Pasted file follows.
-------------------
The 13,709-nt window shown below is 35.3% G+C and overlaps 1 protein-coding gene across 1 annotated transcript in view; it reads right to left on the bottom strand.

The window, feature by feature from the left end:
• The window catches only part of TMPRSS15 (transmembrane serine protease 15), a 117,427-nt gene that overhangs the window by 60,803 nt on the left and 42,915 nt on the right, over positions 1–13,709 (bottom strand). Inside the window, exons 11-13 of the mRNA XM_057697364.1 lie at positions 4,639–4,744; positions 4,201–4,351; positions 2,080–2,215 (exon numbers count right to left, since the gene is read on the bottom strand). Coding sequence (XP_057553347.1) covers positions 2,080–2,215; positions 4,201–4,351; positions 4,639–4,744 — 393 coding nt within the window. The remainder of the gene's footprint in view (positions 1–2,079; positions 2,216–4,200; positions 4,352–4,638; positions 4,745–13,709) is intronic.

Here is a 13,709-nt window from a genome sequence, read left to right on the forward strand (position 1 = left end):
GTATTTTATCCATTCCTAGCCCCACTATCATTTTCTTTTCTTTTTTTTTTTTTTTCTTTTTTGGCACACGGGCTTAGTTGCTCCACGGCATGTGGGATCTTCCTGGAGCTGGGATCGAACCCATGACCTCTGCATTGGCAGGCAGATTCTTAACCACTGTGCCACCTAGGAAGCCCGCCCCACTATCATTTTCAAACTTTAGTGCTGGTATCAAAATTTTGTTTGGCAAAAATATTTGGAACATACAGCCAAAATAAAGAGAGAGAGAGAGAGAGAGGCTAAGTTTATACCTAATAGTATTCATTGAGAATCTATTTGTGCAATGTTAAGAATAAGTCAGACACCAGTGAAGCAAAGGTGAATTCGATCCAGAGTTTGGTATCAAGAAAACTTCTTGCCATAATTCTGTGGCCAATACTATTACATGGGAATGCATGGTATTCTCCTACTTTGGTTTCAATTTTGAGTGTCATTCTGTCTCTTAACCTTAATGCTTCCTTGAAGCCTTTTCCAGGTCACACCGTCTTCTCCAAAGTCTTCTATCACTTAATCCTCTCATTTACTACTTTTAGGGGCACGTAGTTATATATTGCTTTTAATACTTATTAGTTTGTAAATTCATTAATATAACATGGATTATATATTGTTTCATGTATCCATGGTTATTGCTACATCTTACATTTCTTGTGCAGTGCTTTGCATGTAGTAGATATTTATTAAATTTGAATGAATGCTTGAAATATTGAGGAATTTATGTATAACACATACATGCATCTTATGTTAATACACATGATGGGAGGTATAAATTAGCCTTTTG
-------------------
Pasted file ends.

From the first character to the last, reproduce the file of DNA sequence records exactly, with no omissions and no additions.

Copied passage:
The 13,709-nt window shown below is 35.3% G+C and overlaps 1 protein-coding gene across 1 annotated transcript in view; it reads right to left on the bottom strand.

The window, feature by feature from the left end:
• The window catches only part of TMPRSS15 (transmembrane serine protease 15), a 117,427-nt gene that overhangs the window by 60,803 nt on the left and 42,915 nt on the right, over positions 1–13,709 (bottom strand). Inside the window, exons 11-13 of the mRNA XM_057697364.1 lie at positions 4,639–4,744; positions 4,201–4,351; positions 2,080–2,215 (exon numbers count right to left, since the gene is read on the bottom strand). Coding sequence (XP_057553347.1) covers positions 2,080–2,215; positions 4,201–4,351; positions 4,639–4,744 — 393 coding nt within the window. The remainder of the gene's footprint in view (positions 1–2,079; positions 2,216–4,200; positions 4,352–4,638; positions 4,745–13,709) is intronic.

Here is a 13,709-nt window from a genome sequence, read left to right on the forward strand (position 1 = left end):
GTATTTTATCCATTCCTAGCCCCACTATCATTTTCTTTTCTTTTTTTTTTTTTTTCTTTTTTGGCACACGGGCTTAGTTGCTCCACGGCATGTGGGATCTTCCTGGAGCTGGGATCGAACCCATGACCTCTGCATTGGCAGGCAGATTCTTAACCACTGTGCCACCTAGGAAGCCCGCCCCACTATCATTTTCAAACTTTAGTGCTGGTATCAAAATTTTGTTTGGCAAAAATATTTGGAACATACAGCCAAAATAAAGAGAGAGAGAGAGAGAGAGGCTAAGTTTATACCTAATAGTATTCATTGAGAATCTATTTGTGCAATGTTAAGAATAAGTCAGACACCAGTGAAGCAAAGGTGAATTCGATCCAGAGTTTGGTATCAAGAAAACTTCTTGCCATAATTCTGTGGCCAATACTATTACATGGGAATGCATGGTATTCTCCTACTTTGGTTTCAATTTTGAGTGTCATTCTGTCTCTTAACCTTAATGCTTCCTTGAAGCCTTTTCCAGGTCACACCGTCTTCTCCAAAGTCTTCTATCACTTAATCCTCTCATTTACTACTTTTAGGGGCACGTAGTTATATATTGCTTTTAATACTTATTAGTTTGTAAATTCATTAATATAACATGGATTATATATTGTTTCATGTATCCATGGTTATTGCTACATCTTACATTTCTTGTGCAGTGCTTTGCATGTAGTAGATATTTATTAAATTTGAATGAATGCTTGAAATATTGAGGAATTTATGTATAACACATACATGCATCTTATGTTAATACACATGATGGGAGGTATAAATTAGCCTTTTG